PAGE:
Thursday, June 15, 2017

Thursday Morning Links

This and that for your Thursday reading.

- Sarah O'Connor examines the inconsistent relationship between job quantity and quality as another example of how it's misleading to think of policy choices solely in terms of the number of jobs generated. Angela Monaghan discusses how wages continue to stagnate in the UK despite a low unemployment rate. And Patrick Butler writes about the "relentless financial tightrope" which keeps far too many households from ever avoiding the stress of imminent ruin:
Low-income families are going without beds, cookers, meals, new clothes and other essential items as they struggle to cope with huge debts run up to pay domestic bills, according to a survey highlighting the cost-of-living crisis experienced by the UK’s poorest households.

Clients of the debt charity Christians Against Poverty (CAP) had run up an average of £4,500 in debts on rent or utility bills, forcing them on to what the charity described as a “relentless financial tightrope” juggling repayments and basic living costs, leaving many acutely stressed and in deteriorating health.

The pressure of coping with low income and debt frequently triggered mental illness or exacerbated existing conditions, with more than a third of clients reporting that they had considered suicide and three-quarters visiting a GP for debt-related problems. More than half were subsequently prescribed medication or therapy.
There are widespread concerns about rising pressure on living standards for low-income households as wages fall, working-age social security benefits remain frozen and inflation rises. The survey’s findings indicate that households are increasingly turning to high-cost credit to stay afloat, which CAP said was “an unsustainable solution”.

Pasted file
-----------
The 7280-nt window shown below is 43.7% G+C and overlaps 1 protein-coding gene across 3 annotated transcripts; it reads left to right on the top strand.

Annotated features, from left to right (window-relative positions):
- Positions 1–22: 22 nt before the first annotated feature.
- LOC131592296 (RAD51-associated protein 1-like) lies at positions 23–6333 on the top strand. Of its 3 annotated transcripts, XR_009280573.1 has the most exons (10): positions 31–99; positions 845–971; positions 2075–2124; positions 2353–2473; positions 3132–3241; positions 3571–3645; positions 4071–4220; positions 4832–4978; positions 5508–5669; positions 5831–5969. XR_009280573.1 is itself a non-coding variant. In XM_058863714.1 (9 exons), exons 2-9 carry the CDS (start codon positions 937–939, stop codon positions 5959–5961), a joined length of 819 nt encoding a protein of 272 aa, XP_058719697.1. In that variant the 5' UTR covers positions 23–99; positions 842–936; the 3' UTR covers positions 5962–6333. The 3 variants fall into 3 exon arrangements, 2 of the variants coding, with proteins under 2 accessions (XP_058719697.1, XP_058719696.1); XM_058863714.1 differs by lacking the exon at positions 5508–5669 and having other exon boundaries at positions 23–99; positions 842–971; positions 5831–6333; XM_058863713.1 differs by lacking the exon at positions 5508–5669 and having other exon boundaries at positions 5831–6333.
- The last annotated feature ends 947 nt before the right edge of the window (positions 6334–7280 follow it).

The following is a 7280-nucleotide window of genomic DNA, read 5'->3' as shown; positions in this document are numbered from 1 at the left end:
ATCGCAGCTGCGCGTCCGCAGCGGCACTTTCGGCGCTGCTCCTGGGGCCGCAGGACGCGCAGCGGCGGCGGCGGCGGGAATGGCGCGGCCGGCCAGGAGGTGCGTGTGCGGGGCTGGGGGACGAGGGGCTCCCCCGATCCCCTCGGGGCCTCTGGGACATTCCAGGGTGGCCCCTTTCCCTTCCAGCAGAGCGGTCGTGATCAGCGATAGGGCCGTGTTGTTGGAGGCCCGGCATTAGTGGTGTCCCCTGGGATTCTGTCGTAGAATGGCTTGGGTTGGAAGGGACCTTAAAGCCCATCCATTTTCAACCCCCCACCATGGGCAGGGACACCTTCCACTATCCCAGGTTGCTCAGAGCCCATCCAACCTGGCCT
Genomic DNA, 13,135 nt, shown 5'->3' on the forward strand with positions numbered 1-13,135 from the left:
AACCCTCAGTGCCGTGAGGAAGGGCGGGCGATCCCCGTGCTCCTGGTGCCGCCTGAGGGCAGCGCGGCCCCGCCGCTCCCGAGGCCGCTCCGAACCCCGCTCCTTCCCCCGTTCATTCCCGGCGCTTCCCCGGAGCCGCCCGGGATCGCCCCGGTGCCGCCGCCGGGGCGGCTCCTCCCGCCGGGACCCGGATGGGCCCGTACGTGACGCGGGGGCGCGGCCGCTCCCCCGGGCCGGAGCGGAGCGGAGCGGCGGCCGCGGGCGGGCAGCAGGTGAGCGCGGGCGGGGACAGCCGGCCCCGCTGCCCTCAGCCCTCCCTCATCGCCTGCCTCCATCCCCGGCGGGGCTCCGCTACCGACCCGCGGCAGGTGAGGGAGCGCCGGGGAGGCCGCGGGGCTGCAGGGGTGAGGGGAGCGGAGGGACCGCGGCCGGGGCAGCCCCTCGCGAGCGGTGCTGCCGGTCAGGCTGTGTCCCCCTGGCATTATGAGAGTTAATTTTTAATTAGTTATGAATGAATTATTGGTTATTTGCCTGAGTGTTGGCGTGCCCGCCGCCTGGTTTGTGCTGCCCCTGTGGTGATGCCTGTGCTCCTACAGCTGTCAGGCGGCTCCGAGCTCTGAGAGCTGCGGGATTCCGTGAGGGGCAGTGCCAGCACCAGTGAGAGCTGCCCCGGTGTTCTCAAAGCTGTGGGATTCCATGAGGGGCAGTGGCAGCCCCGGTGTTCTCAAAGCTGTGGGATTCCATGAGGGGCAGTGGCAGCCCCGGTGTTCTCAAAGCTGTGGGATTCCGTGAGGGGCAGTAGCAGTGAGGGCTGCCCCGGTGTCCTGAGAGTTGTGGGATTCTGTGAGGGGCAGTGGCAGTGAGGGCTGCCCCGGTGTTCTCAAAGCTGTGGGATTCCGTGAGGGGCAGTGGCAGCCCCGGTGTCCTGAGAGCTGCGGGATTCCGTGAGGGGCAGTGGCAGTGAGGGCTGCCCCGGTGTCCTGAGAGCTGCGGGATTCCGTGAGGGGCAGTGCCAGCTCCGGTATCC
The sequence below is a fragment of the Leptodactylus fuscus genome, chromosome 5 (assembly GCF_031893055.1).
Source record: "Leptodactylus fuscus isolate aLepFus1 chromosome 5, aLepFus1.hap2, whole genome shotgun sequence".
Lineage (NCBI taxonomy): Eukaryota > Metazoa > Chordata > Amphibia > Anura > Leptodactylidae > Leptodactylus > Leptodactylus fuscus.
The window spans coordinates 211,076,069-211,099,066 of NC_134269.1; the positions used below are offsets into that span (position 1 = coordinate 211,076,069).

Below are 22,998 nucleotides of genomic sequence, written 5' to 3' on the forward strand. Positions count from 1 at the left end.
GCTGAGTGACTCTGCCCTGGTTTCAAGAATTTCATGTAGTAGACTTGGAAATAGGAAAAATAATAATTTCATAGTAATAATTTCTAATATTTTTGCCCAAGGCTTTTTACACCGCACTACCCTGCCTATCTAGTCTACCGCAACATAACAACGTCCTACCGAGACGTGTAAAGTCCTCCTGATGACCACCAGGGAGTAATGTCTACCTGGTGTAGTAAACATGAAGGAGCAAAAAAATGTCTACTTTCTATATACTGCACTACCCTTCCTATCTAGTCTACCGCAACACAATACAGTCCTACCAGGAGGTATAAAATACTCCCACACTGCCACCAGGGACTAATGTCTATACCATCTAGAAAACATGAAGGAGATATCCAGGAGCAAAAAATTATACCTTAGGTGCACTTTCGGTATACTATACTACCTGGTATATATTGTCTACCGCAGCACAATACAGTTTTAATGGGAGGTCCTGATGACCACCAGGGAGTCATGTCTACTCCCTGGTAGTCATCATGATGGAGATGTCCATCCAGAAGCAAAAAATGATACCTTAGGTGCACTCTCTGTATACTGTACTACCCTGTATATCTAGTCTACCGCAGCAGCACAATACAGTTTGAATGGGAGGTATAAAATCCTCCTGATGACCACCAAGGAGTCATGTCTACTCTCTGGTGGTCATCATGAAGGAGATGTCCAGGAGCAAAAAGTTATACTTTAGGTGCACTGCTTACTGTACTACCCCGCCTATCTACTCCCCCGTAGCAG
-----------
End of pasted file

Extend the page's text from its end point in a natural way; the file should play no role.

Nearly seven out of 10 clients helped by CAP in 2016 had fallen behind with payments for gas, electricity and rent, and 90% had taken out loans, run up overdrafts or used credit cards to meet domestic bills. There was a year-on-year increase in the proportion of clients using credit cards stay afloat, from 49% to 64%.

Damon Gibbons, director of the Centre for Responsible Credit, said: “Once again this report lays bare the human costs associated with debt problems. Debt affects health, including mental health; contributes to relationship breakdown; makes it harder to get back into and sustain employment, and has a host of negative impacts for children.

“With the continuing squeeze on household incomes and the failure of the Financial Conduct Authority to curb irresponsible lending resulting in greater indebtedness, we desperately need a national strategy to raise wages, restore the welfare safety net and provide better debt solutions.”
- G. Elijah Dann implores Canadians not to be taken in by Justin Trudeau's public relations schemes when they're being used in support of Trumpian policy. And Bob Baldwin and Richard Shillington examine how the Libs' retirement income changes may do nothing - or even be outright damaging - for low-income earners in particular.

- Brent Patterson highlights how the Libs are insisting on including corporate-biased dispute resolution provisions in trade deals even as our trading partners seek more balanced options. And Dean Beeby reports on Canada's role in facilitating tax evasion through lax disclosure requirements, while Canadians for Tax Fairness highlights how the federal government is rewarding tax haven users with public contracts.

- Meanwhile, Michael Hiltzik examines the role of tax cheating in exacerbating inequality. Annette Alstadsæter, Niels Johannesen and Gabriel Zucman discuss how global inequality is even worse than has previously been assumed once hidden wealth is included in the picture. And Robert E. Litan and Ian Hathaway comment on the U.S.' growing tendency toward rent-seeking rather than productive entrepreneurship.

- Finally, Andrew Sheng writes that our political and social systems have failed to keep up with an increasingly complex world.

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